Warren's Magical Medicare for All Plan

Analysis: spending proposal relies on unmerited optimism

Sen. Elizabeth Warren / Getty Images
November 1, 2019

Sen. Elizabeth Warren's (D., Mass.) plan to pay for Medicare for All without substantial middle class tax hikes is unrealistic, according to many experts.

The Warren plan, released Friday, relies on two bold assumptions: first, that Medicare for All will cost only $20.5 trillion over 10 years, and second, that middle class Americans will not need to pay for it. Nonpartisan analyses indicate that single payer will cost far more, and experts suggest that even if Warren's taxes nominally only target the wealthy, their effects will be felt throughout the economy.

Essentially every serious estimate of the cost of Medicare for All has pinned it between $25 and $35 trillion over 10 years. The liberal Urban Institute pins the cost at $34 trillion, while the widely cited estimate from the free-market Mercatus Center predicts it will cost between $27.7 trillion and $32.1 trillion. Sen. Bernie Sanders (I., Vt.), the bill's most vocal champion, has agreed with these estimates.

Warren, by contrast, relies on an analysis by two experts—former Obama administration official Donald Berwick and MIT economist Simon Johnson—to get the price tag down to $20.5 trillion. The lower estimate depends on the assumption that Warren is able to implement a number of reforms, some of which are potentially unconstitutional. Charles Blahous, the Mercatus scholar, said the estimate is based on fantasy.

"That estimate is not remotely realistic," Blahous told the Washington Free Beacon. "Every credible analysis has found that the actual costs would be substantially higher, adding an amount of federal spending over the first decade of somewhere in the mid-30 trillions. It does not come close to acknowledging the costs of Medicare for All, let alone financing them."

Warren reaches $20.5 trillion by starting with $33 trillion from the Urban Institute estimate, though the source of the $1 trillion disparity with Urban's number is unclear. She then assumes $6 trillion in savings by redirecting funds that states spend on Medicare, an appropriation that could potentially face constitutional challenge.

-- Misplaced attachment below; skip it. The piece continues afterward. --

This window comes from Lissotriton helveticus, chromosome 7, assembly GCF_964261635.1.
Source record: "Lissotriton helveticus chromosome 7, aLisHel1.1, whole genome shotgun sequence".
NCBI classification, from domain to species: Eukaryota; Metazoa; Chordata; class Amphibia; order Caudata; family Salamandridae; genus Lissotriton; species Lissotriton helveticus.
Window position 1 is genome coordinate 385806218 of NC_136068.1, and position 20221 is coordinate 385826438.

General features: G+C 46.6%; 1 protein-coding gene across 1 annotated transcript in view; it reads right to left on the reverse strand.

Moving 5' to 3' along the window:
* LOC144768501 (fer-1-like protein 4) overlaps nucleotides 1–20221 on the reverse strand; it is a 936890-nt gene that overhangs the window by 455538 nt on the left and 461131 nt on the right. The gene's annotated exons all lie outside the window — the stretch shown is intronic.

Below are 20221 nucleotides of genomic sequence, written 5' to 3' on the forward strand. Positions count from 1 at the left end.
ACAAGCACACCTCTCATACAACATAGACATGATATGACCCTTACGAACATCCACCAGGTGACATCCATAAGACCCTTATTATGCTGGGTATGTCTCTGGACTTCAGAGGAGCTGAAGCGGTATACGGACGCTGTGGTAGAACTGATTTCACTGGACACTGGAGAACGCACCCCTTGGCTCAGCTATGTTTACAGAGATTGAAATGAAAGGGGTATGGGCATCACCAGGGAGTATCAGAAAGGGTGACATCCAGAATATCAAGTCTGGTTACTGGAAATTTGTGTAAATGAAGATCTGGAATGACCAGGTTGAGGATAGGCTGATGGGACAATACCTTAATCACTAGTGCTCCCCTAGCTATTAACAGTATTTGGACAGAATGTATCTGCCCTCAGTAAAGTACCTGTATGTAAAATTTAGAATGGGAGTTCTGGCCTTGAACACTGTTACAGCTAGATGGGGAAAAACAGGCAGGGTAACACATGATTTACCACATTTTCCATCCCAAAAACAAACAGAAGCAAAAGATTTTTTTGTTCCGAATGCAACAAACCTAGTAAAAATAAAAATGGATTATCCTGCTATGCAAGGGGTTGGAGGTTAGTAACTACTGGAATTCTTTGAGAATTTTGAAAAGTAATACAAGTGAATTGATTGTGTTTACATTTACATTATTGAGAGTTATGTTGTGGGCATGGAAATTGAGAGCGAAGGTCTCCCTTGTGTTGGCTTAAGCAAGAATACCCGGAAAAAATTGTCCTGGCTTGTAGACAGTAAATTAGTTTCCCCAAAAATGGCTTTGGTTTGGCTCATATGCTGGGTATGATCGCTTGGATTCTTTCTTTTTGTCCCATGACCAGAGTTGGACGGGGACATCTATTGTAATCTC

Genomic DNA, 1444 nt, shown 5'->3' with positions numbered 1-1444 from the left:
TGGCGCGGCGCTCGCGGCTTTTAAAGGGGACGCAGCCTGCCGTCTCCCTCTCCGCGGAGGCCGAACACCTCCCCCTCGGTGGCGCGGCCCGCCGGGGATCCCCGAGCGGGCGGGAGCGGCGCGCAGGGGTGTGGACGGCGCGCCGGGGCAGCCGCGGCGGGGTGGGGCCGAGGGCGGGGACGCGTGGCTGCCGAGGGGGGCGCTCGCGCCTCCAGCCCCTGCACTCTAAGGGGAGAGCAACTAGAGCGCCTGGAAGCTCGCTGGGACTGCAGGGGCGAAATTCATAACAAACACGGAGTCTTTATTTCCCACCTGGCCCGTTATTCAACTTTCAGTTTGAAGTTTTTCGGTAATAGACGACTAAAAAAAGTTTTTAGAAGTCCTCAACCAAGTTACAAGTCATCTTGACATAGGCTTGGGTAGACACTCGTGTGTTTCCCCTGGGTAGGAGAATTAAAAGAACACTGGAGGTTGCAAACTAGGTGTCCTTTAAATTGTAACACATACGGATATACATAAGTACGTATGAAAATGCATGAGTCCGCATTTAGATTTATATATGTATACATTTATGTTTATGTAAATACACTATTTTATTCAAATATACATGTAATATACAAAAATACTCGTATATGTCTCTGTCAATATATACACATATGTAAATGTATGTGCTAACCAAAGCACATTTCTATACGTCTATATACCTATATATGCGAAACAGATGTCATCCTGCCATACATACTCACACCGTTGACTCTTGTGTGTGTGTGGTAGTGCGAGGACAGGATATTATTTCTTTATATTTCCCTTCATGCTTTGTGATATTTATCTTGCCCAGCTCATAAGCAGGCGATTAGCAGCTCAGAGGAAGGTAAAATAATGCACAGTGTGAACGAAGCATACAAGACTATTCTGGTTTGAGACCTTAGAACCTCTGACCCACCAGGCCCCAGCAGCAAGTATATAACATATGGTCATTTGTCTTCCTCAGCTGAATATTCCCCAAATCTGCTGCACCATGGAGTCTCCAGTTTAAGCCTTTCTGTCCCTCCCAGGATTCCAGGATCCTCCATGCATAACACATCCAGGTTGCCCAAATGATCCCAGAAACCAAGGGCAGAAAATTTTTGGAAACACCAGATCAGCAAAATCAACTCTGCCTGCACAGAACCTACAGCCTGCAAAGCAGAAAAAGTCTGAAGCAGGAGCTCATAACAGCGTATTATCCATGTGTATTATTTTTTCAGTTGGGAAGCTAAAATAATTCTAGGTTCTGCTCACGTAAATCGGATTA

To fill the remaining $7 trillion gap, Warren makes optimistic assumptions about potential cost-savings. In particular, she assumes that Medicare's current low administrative costs will persist under an expanded regime. PolitiFact called the claim that Medicare has lower costs "half true," noting that much of its costs are covered by the Social Security Administration.

Chris Pope, a health care policy expert at the Manhattan Institute, told the Washington Free Beacon that much of Medicare's administrative savings are offset by its higher fraud rate.

"Medicare only checks 0.3 percent of claims currently, so that saves a lot of money on administrative costs," Pope said. "Whereas insurers check a lot of claims for expensive procedures, they want to make sure that these things are really medically necessary."

Warren also expects to find substantial savings through "comprehensive payment reform," meaning the substitution of Medicare reimbursement rates for private insurance reimbursement rates. Under current rules, Medicare pays hospitals 87 to 89 cents for every dollar of medical spending, a gap which is filled by an average reimbursement of $1.45 per dollar of spending from private insurers.

Warren's plan promises to increase Medicare reimbursements by 10 percent and provides "appropriate adjustments" for rural and teaching hospitals. But compensation at Medicare rates could still see dozens of narrow-margin hospitals in underserved areas shutter and lead to what Pope described as "rationing" of medical services.